APPEAL FROM THE CIRCUIT COURT OF THE SEVENTH JUDICIAL CIRCUIT PENNINGTON COUNTY, SOUTH DAKOTA. HONORABLE A. P. FULLER Judge.
The opinion of the court was delivered by: Konenkamp, Justice (on reassignment).
CONSIDERED ON BRIEFS FEBRUARY 17, 2009
[¶1.] In a divorce stipulation, the father agreed to pay for his daughter's college expenses. The daughter enrolled in college when she was thirty-two years old and married. When the father refused to pay, the mother moved the circuit court for an order requiring the father to comply with the stipulation. The father sought to modify the divorce decree, and both sides moved for summary judgment. In granting summary judgment for the father, the court ruled that the claim for college expenses was barred by the six-year limitations period for enforcement of contracts and also by the doctrines of waiver and laches. We reverse and remand because the twenty-year statute of limitations for enforcement of judgments applies here and the doctrines of waiver and laches are inapplicable.
[¶2.] Jenece L. Wehrkamp (Deis) and Larry L. Wehrkamp were married in 1968. One child, Denece, was born to the marriage on October 30, 1975. The parties divorced in 1977. Their support, property settlement, and child custody agreement was incorporated into the parties' judgment and decree of divorce. That stipulation provided in relevant part:
[The father] agrees to and shall pay to, for or on behalf of the said child all costs and expenses reasonably necessary to permit the said child to attain a four (4) year college education at a college of [the mother's] choice, and the reasonability of said cost and expenses for such purposes shall be measured by and commensurate with [the father's] then station in life and financial status.
[¶3.] In 1994, shortly after Denece graduated from high school, she asked her father for $761 to enroll in a community college. According to Denece, he refused, saying he could not afford the expense. Denece later learned, however, that her father took his family from a later marriage on an African Safari. Denece decided not to enroll in the community college after her father refused to fund her education. She had recently given birth to a child.
[¶4.] In 2000 and 2001, Denece attended college at Regis University in Fort Collins, Colorado, as a benefit of her employment with Sun Microsystems, Inc. Then, toward the end of 2007, at age thirty-two, Denece enrolled at Denver University to complete a degree in construction management. She funded her education with private and federal loans. She expects to take eight quarters to complete her degree. She is married and the mother of two children.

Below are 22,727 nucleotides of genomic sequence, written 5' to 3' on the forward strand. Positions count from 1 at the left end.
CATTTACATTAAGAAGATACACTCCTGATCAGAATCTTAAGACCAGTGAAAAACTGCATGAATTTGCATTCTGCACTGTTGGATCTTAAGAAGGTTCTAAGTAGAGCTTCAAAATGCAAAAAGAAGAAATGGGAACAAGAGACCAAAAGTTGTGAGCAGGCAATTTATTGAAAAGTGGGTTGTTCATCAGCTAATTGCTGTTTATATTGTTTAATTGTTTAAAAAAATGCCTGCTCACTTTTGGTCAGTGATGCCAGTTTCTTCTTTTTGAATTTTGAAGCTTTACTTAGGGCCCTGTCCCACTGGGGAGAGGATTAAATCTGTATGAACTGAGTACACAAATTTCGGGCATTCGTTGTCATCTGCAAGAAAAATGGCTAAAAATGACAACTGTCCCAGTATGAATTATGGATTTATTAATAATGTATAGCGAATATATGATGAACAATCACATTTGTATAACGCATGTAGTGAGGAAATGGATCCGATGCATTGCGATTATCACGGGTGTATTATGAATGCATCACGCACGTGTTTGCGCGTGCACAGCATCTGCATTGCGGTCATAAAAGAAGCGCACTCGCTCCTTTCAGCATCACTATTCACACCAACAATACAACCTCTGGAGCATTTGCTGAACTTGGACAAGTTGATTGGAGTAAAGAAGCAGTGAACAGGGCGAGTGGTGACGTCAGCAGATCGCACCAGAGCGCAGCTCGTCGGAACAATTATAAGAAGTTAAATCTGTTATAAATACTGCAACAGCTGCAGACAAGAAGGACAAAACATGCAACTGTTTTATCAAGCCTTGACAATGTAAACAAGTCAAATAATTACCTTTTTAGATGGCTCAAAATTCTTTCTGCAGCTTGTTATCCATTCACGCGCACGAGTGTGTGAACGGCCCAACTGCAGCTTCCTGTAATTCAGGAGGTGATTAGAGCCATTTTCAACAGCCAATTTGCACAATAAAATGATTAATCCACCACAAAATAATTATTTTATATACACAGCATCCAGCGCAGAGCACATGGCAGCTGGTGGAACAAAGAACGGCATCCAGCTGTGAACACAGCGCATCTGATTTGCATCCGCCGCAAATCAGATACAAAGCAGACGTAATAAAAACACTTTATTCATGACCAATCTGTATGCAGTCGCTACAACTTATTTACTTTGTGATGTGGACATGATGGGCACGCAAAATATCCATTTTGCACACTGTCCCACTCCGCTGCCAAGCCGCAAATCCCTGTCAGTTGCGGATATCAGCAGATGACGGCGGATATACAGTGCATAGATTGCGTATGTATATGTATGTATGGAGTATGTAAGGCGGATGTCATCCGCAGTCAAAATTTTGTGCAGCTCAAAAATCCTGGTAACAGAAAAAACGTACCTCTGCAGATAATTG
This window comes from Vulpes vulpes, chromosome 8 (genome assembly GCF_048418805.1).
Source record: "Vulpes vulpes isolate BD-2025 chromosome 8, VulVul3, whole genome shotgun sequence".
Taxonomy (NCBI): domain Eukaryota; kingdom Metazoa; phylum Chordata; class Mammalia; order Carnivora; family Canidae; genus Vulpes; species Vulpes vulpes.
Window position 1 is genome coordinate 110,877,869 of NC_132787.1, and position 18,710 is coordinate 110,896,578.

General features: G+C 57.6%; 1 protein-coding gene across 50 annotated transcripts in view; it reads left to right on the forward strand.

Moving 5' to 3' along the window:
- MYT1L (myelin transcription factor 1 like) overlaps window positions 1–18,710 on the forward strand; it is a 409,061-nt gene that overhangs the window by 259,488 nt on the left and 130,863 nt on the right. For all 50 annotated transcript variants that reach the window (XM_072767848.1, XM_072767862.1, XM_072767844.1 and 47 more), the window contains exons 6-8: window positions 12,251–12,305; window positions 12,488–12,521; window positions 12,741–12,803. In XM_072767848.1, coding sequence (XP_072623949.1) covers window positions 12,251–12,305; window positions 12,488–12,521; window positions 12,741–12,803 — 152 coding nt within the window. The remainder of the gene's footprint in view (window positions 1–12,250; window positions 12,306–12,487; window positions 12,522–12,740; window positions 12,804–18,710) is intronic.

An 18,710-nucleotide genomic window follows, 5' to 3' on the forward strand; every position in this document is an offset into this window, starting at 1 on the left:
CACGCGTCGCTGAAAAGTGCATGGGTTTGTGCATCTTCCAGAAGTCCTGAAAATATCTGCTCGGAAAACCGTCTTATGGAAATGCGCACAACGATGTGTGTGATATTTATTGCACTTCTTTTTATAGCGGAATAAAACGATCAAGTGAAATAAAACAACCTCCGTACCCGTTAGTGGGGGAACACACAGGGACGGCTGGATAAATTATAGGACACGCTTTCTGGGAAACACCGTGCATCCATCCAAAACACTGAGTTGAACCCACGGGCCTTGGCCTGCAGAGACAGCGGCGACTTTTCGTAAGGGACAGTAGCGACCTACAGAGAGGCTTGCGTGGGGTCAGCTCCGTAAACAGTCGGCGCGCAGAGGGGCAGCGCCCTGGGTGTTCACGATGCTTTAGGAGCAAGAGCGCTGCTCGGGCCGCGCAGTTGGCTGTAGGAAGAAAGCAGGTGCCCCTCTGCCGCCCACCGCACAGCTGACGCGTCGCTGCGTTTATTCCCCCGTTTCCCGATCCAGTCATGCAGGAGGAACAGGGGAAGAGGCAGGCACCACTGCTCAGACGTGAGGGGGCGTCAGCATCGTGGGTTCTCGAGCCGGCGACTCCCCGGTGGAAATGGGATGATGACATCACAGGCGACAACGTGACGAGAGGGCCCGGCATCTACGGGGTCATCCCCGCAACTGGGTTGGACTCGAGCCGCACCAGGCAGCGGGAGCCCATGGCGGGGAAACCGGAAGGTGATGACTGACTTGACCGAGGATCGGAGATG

[¶5.] Following Denece's enrollment, her mother, Deis, sought an order to show cause to enforce the parties' stipulation. Denece's father responded by moving the court to modify the divorce decree to relieve him of any obligation to pay for her college expenses. Thereafter, both parties moved for summary judgment, arguing that the issue could be decided as a matter of law. The circuit court denied Deis's order to show cause and the father's motion to modify the divorce decree. But the court granted the father's motion for summary judgment, concluding that Deis's claim was barred by the expiration of the statute of limitations, as well as by the doctrines of waiver and laches. Deis appeals on the grounds that the court erred when it concluded that the statute of limitations expired and that the doctrines of waiver and laches apply.*fn1
1. Statute of Limitations
[¶6.] The father argues that Deis had six years from 1994 to bring her claim to enforce the parties' stipulation. In particular, he contends that because the stipulation is a contract governed by SDCL 15-2-13(1), and Denece requested that he pay for her schooling in 1994, the cause of action accrued in 1994 and expired in 2000. The circuit court agreed, finding that Deis's claim accrued in 1994, when Denece first requested money for her education from her father. The court held that the parties' agreement was controlled by the contract-based statute of limitations, and the claim expired six years after it accrued. The circuit court was misled by our language in Fox v. Burden, 1999 SD 154, ¶26, 603 NW2d 916, 923, where we mistakenly noted that because the divorce stipulation (incorporated into the decree) was "governed by the rules of contract[,]" the contract statute of limitations applied to enforcement of the stipulation. This was error, and to that extent Fox is overruled.
[¶7.] While we have consistently applied contract principles to the interpretation of a divorce agreement, when it comes to the limitations period for enforcement of the agreement, if it is incorporated into the divorce decree, such agreement merges into the decree and becomes part of the judgment. Culhane v. Michels, 2000 SD 101, ¶21, 615 NW2d 580, 587 (citing SDCL 15-2-6(1); Hershey v. Hershey, 467 NW2d 484, 486 (SD 1991)). Deis's claim for enforcement of the stipulation is "[a]n action upon a judgment or decree[.]" See SDCL 15-2-6(1). Therefore, it is not the six-year statute of limitations applicable to contracts, but the twenty-year limitations period applicable to judgments that pertains to this action. See SDCL 15-2-6(1). Deis's suit to enforce the stipulation was timely brought because ...